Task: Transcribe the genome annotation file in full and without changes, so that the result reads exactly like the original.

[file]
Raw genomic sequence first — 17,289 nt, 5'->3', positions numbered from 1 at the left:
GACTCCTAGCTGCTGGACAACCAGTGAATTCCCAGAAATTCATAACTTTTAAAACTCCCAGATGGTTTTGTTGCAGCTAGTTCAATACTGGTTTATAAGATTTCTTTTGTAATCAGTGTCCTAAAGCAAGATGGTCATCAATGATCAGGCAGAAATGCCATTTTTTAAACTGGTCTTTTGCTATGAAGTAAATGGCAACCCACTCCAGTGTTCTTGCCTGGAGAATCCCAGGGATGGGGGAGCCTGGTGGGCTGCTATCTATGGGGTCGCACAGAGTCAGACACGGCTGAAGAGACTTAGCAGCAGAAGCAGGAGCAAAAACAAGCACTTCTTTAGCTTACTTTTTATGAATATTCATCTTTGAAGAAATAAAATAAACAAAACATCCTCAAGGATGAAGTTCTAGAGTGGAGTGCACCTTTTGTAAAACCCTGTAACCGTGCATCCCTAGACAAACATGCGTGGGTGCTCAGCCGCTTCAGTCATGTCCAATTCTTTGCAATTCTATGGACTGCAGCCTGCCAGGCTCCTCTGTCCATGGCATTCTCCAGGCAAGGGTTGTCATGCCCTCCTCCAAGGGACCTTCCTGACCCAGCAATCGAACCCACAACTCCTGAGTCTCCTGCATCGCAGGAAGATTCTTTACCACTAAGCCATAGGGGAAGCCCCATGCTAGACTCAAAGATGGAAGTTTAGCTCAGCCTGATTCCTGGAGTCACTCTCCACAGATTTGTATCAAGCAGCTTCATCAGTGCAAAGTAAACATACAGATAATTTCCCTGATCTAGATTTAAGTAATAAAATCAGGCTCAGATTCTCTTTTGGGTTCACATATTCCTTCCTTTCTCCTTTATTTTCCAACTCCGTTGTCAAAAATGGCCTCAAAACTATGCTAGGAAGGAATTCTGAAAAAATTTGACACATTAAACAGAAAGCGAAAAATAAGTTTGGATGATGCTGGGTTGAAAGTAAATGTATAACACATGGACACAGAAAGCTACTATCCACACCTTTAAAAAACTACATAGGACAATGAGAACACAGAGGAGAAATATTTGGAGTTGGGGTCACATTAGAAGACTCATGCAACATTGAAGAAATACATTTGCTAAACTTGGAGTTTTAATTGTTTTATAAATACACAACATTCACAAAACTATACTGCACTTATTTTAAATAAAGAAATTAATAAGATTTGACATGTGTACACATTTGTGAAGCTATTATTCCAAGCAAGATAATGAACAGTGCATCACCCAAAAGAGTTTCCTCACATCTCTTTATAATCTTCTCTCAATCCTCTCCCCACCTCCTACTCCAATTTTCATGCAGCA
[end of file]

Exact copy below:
Raw genomic sequence first — 17,289 nt, 5'->3', positions numbered from 1 at the left:
GACTCCTAGCTGCTGGACAACCAGTGAATTCCCAGAAATTCATAACTTTTAAAACTCCCAGATGGTTTTGTTGCAGCTAGTTCAATACTGGTTTATAAGATTTCTTTTGTAATCAGTGTCCTAAAGCAAGATGGTCATCAATGATCAGGCAGAAATGCCATTTTTTAAACTGGTCTTTTGCTATGAAGTAAATGGCAACCCACTCCAGTGTTCTTGCCTGGAGAATCCCAGGGATGGGGGAGCCTGGTGGGCTGCTATCTATGGGGTCGCACAGAGTCAGACACGGCTGAAGAGACTTAGCAGCAGAAGCAGGAGCAAAAACAAGCACTTCTTTAGCTTACTTTTTATGAATATTCATCTTTGAAGAAATAAAATAAACAAAACATCCTCAAGGATGAAGTTCTAGAGTGGAGTGCACCTTTTGTAAAACCCTGTAACCGTGCATCCCTAGACAAACATGCGTGGGTGCTCAGCCGCTTCAGTCATGTCCAATTCTTTGCAATTCTATGGACTGCAGCCTGCCAGGCTCCTCTGTCCATGGCATTCTCCAGGCAAGGGTTGTCATGCCCTCCTCCAAGGGACCTTCCTGACCCAGCAATCGAACCCACAACTCCTGAGTCTCCTGCATCGCAGGAAGATTCTTTACCACTAAGCCATAGGGGAAGCCCCATGCTAGACTCAAAGATGGAAGTTTAGCTCAGCCTGATTCCTGGAGTCACTCTCCACAGATTTGTATCAAGCAGCTTCATCAGTGCAAAGTAAACATACAGATAATTTCCCTGATCTAGATTTAAGTAATAAAATCAGGCTCAGATTCTCTTTTGGGTTCACATATTCCTTCCTTTCTCCTTTATTTTCCAACTCCGTTGTCAAAAATGGCCTCAAAACTATGCTAGGAAGGAATTCTGAAAAAATTTGACACATTAAACAGAAAGCGAAAAATAAGTTTGGATGATGCTGGGTTGAAAGTAAATGTATAACACATGGACACAGAAAGCTACTATCCACACCTTTAAAAAACTACATAGGACAATGAGAACACAGAGGAGAAATATTTGGAGTTGGGGTCACATTAGAAGACTCATGCAACATTGAAGAAATACATTTGCTAAACTTGGAGTTTTAATTGTTTTATAAATACACAACATTCACAAAACTATACTGCACTTATTTTAAATAAAGAAATTAATAAGATTTGACATGTGTACACATTTGTGAAGCTATTATTCCAAGCAAGATAATGAACAGTGCATCACCCAAAAGAGTTTCCTCACATCTCTTTATAATCTTCTCTCAATCCTCTCCCCACCTCCTACTCCAATTTTCATGCAGCA